PRINCETON and Yale are experiencing the effects of the extraordinary religious revival which was started in England by Messrs. Moody and Sankey. The former College was the first in which religious enthusiasm showed itself, and the movement still retains such force there that a recent observer is said to have counted nine prayer-meetings in progress at one time, in a dormitory or an entry which contained but fourteen rooms. A Rev. Dr. Taylor, soon after the revival had begun at Princeton, addressed the Yale undergraduates, and aroused in them an enthusiasm which the labors of two missionaries from Princeton and of some of the more ardent Christians among them will not allow to cool.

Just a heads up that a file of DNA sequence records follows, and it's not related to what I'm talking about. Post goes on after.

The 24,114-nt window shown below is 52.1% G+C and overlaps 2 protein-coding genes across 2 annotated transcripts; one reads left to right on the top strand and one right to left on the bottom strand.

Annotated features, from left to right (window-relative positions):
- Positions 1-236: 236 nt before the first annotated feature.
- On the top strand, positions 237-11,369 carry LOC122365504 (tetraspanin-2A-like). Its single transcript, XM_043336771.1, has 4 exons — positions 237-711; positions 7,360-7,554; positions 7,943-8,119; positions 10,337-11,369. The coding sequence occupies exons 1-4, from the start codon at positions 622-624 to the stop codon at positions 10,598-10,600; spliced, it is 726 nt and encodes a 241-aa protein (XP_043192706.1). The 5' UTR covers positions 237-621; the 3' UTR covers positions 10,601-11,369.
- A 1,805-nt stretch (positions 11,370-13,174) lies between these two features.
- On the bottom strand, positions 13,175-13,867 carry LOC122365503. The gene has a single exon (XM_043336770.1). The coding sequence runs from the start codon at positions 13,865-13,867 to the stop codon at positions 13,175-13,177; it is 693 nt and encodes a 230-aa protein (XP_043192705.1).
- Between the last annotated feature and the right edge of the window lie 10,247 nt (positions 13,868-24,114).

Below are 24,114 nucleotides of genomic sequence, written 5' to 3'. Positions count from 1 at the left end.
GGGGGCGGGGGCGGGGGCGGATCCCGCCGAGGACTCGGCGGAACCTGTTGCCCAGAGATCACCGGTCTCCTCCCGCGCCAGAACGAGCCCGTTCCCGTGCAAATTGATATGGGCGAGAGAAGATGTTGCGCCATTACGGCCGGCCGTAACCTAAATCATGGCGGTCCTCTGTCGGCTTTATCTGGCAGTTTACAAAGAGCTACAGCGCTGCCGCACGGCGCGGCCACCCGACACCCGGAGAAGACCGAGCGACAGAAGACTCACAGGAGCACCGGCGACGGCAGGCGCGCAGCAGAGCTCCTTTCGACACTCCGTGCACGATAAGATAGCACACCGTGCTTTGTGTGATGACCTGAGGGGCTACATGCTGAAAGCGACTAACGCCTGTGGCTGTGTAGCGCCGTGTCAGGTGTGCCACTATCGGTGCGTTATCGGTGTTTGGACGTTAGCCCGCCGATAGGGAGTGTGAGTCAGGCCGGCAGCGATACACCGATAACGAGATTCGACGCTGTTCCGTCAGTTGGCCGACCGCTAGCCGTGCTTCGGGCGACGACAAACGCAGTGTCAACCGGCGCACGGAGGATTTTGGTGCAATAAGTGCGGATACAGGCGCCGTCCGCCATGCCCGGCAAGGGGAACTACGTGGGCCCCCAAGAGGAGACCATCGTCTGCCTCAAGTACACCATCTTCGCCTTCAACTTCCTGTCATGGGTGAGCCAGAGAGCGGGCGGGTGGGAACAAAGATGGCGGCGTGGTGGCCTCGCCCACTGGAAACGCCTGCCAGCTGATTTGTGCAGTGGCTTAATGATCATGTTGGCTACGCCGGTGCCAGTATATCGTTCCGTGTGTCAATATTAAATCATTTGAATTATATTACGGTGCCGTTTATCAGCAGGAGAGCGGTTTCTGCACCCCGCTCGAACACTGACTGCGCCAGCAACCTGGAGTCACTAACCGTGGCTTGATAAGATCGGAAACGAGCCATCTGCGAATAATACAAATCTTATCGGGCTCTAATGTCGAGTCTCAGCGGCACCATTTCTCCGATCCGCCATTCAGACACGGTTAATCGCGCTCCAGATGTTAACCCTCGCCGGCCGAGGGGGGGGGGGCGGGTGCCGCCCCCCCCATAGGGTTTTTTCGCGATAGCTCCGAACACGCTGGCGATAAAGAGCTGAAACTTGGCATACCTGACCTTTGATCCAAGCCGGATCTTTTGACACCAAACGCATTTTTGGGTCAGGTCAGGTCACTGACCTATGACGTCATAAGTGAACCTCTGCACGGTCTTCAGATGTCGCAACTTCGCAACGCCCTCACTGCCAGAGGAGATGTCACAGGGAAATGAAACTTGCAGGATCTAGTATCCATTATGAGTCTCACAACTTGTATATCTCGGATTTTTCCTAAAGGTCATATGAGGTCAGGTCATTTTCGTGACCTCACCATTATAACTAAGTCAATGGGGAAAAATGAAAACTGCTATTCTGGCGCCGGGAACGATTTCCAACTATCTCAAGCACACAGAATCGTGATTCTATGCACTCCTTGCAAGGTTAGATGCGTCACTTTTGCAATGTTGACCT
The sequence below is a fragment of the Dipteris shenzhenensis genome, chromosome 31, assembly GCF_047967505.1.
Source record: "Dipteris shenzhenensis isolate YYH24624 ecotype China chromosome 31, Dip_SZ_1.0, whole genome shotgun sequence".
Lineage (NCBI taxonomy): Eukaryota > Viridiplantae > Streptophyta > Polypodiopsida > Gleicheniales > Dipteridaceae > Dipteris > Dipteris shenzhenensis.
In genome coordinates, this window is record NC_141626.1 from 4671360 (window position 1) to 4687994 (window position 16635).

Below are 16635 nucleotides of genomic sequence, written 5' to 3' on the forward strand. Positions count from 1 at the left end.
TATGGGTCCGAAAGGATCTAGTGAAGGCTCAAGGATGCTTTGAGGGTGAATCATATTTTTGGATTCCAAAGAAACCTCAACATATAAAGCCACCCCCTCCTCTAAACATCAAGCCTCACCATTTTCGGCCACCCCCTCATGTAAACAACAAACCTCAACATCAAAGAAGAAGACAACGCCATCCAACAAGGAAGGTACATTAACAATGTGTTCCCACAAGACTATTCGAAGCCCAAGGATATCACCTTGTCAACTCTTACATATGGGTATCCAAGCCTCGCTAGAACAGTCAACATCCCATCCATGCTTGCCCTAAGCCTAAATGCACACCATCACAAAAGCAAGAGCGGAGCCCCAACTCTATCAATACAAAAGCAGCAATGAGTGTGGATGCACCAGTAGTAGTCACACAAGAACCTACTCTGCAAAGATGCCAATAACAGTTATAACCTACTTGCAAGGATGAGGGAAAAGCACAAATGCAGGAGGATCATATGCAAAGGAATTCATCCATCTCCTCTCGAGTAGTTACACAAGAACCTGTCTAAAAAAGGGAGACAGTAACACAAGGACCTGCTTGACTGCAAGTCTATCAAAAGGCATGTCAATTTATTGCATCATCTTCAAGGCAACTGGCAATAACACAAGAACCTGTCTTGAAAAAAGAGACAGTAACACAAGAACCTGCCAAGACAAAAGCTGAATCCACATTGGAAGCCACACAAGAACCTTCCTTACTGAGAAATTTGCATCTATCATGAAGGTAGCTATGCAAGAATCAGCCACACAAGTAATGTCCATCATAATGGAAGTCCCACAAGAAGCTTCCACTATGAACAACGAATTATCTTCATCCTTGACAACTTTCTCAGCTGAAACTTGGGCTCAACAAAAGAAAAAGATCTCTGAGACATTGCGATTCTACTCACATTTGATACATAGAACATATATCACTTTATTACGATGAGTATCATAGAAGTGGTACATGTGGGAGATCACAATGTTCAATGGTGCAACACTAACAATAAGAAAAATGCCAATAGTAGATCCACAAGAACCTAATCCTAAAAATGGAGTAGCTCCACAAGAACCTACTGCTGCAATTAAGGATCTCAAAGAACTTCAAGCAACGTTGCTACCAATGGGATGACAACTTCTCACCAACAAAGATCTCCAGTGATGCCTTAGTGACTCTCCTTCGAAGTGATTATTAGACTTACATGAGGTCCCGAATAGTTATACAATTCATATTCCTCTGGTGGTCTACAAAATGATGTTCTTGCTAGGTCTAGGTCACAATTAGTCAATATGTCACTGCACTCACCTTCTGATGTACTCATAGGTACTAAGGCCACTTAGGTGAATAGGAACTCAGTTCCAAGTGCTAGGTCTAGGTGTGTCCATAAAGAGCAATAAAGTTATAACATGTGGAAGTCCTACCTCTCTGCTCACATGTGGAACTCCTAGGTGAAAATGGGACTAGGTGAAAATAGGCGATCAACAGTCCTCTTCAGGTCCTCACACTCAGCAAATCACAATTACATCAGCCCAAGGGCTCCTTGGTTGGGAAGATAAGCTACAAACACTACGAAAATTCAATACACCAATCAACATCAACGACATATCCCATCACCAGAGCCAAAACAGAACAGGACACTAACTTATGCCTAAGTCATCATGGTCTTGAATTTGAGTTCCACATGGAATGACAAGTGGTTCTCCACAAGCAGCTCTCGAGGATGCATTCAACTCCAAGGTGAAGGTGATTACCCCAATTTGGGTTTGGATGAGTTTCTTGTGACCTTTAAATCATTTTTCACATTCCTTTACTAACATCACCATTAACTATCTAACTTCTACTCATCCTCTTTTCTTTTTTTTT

The Crimson has once or twice referred to this movement in a somewhat light manner, and the last number of the Courant, which reaches us as we are going to press, rebukes us for a levity which would be objectionable on the score of taste alone, and for which we hasten to express our sincere regret. A college paper, as the Courant justly says, is not the proper place for a religious discussion. But we cannot resist the temptation to say a few words on this matter, especially as it has occupied so much space in our recent exchanges. Religious feeling cannot be criticised and judged like other things; yet, although the semi-familiar manner in which religious matters are referred to in the Yale and Princeton papers would not be surprising in ignorant revivalists, it seems a little extraordinary in people who proclaim themselves to be "cultivated Christians." And the object of the revival appears to be simply belief. The revivalists of to-day, like those of the camp-meetings of twenty years ago, cry out, in substance, "Believe right, - i. e. as we do, - no matter what you do!" The true cultivated Christian tells us to do right, and leaves the minor points of our belief to our own conscience.